Its a mellowing experience, one that makes a sleepy day seem bearable. The folky tunes dont have an underlying layer of misery that marks Bon Ivers output, and thats all the better for just watching life go by on a lazy afternoon.
If youre lazy, you can just put No Silver on repeat and drift away. Its one of the best songs Ive heard all year, regardless of genre; all the pieces (vocals, lyrics, acoustic guitar, bass, strings, mandolin, drums) fit together perfectly to create a jaw-dropping experience.
But if you start to dissect Salt Year, it will let you down. Other than the immaculate No Silver, the rest is a pastiche of all the best attributes of indie folks last 10 years. It wouldnt be a problem if No Silver didnt have so much personality; I could just chalk the album up to a beautifully completed paint-by-numbers exercise. But Bathgate has real songwriting skill (or lightning in a bottle, but I feel its the former), so Im not just glossing it over.
Bathgate does owe a debt to Bon Ivers Justin Vernon for the sparse, icy moods (Fur Curled on the Sad Road, Borders), but he also owes Iron & Wines Sam Beam for the fuller arrangements he creates (In the City, Own Design). Fans of Ray LaMontagne will hear flashes of his songwriting here (In the City, the title track).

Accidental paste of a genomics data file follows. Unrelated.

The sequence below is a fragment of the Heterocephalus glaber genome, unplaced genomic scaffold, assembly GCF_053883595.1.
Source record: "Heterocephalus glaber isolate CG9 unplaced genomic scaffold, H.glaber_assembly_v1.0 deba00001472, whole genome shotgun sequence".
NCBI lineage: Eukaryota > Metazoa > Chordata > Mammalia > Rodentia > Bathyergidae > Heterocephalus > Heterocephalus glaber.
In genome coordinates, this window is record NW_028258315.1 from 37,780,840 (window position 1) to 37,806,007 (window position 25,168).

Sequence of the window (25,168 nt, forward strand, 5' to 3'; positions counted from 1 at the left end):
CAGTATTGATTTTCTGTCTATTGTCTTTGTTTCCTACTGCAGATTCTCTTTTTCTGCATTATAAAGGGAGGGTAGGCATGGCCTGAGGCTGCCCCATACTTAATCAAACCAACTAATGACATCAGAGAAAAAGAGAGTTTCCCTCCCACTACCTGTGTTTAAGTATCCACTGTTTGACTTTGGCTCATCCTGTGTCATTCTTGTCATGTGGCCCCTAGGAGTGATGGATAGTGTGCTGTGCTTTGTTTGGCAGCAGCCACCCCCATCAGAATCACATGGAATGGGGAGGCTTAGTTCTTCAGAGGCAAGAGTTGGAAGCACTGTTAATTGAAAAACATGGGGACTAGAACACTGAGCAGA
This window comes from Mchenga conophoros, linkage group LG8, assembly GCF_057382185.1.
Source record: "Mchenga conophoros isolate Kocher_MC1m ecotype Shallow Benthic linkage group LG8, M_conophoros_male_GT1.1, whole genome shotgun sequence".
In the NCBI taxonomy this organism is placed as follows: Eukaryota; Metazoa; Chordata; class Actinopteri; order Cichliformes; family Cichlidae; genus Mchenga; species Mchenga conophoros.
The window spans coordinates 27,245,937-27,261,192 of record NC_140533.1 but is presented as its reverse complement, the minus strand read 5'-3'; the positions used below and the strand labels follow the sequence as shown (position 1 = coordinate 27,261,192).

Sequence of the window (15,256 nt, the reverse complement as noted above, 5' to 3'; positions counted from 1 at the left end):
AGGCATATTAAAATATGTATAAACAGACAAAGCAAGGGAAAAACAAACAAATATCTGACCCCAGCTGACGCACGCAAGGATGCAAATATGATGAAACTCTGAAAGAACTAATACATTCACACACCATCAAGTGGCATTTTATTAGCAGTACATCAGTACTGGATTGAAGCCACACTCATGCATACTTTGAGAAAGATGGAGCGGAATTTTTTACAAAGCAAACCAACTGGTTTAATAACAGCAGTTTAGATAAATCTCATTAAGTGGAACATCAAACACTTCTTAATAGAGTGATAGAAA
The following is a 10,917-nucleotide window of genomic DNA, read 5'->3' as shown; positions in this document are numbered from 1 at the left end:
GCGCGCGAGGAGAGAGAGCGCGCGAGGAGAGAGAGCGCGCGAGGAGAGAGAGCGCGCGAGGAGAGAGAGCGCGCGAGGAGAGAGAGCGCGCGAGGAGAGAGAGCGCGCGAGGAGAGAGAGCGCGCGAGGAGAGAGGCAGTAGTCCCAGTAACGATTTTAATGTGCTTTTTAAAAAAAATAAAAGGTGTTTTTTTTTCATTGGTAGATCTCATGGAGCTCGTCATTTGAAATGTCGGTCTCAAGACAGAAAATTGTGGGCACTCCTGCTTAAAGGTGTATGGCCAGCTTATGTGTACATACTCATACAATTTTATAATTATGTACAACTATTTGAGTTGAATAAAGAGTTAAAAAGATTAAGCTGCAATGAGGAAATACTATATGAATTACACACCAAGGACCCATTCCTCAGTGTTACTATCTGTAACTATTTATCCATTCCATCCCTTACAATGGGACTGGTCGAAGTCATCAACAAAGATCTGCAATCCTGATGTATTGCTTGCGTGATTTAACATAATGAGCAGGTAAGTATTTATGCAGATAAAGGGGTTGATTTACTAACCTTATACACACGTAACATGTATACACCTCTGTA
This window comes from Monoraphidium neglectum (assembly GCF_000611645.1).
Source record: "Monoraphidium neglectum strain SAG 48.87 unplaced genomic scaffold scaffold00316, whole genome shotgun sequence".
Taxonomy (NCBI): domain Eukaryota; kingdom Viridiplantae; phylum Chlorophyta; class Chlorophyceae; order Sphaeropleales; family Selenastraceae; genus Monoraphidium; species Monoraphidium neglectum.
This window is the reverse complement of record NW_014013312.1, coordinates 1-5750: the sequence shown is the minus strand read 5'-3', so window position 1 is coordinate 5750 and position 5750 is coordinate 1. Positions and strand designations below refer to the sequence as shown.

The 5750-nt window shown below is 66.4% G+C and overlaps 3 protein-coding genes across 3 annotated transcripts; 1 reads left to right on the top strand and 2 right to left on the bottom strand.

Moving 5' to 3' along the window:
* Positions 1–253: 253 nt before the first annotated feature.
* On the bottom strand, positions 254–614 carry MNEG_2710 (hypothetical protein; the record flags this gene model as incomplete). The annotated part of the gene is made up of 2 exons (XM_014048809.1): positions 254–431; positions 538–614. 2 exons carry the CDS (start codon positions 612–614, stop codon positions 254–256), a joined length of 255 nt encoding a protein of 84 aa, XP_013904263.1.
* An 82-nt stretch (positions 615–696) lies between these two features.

The only other place where Bathgate creates more than the sum of his parts is Everything (Overture), where the optimism of his I&W part tempers the sparseness of his Vernon-esque ability, and LaMontagnes emotiveness is applied over the resulting tension. He inhabits the same mood that No Silver built, and thats a winner. Levee also has charms, especially in the unique drum work.
I know its hard to write a batch of consistently amazing songs, but when tunes like No Silver and Everything (Overture) put you in conversation next to the heavy hitters, youve got to back that up. Salt Year definitely places Bathgate in the ring, but hes got some growing to do before hes connecting with more than the occasional haymaker. Still, hes not doing local fights anymore, either. Stephen Carradini